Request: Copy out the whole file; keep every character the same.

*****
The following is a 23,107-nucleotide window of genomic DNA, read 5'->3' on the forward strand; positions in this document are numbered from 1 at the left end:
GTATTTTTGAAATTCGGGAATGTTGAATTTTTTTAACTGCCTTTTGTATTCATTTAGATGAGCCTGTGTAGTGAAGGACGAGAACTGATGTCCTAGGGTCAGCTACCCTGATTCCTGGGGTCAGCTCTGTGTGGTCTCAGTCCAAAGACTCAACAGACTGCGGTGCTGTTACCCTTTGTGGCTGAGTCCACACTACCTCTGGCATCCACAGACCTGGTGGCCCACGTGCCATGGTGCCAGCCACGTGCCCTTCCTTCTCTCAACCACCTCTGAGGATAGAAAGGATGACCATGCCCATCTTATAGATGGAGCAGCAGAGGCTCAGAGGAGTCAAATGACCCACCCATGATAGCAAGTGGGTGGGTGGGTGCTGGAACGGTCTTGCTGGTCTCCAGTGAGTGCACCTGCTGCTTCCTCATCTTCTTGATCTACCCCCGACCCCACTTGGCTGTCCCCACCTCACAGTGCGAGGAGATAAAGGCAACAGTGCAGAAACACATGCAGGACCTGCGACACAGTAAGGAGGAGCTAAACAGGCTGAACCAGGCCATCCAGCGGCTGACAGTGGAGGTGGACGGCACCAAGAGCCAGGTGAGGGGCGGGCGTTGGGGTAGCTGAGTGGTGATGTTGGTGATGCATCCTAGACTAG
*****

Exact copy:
The following is a 23,107-nucleotide window of genomic DNA, read 5'->3' on the forward strand; positions in this document are numbered from 1 at the left end:
GTATTTTTGAAATTCGGGAATGTTGAATTTTTTTAACTGCCTTTTGTATTCATTTAGATGAGCCTGTGTAGTGAAGGACGAGAACTGATGTCCTAGGGTCAGCTACCCTGATTCCTGGGGTCAGCTCTGTGTGGTCTCAGTCCAAAGACTCAACAGACTGCGGTGCTGTTACCCTTTGTGGCTGAGTCCACACTACCTCTGGCATCCACAGACCTGGTGGCCCACGTGCCATGGTGCCAGCCACGTGCCCTTCCTTCTCTCAACCACCTCTGAGGATAGAAAGGATGACCATGCCCATCTTATAGATGGAGCAGCAGAGGCTCAGAGGAGTCAAATGACCCACCCATGATAGCAAGTGGGTGGGTGGGTGCTGGAACGGTCTTGCTGGTCTCCAGTGAGTGCACCTGCTGCTTCCTCATCTTCTTGATCTACCCCCGACCCCACTTGGCTGTCCCCACCTCACAGTGCGAGGAGATAAAGGCAACAGTGCAGAAACACATGCAGGACCTGCGACACAGTAAGGAGGAGCTAAACAGGCTGAACCAGGCCATCCAGCGGCTGACAGTGGAGGTGGACGGCACCAAGAGCCAGGTGAGGGGCGGGCGTTGGGGTAGCTGAGTGGTGATGTTGGTGATGCATCCTAGACTAG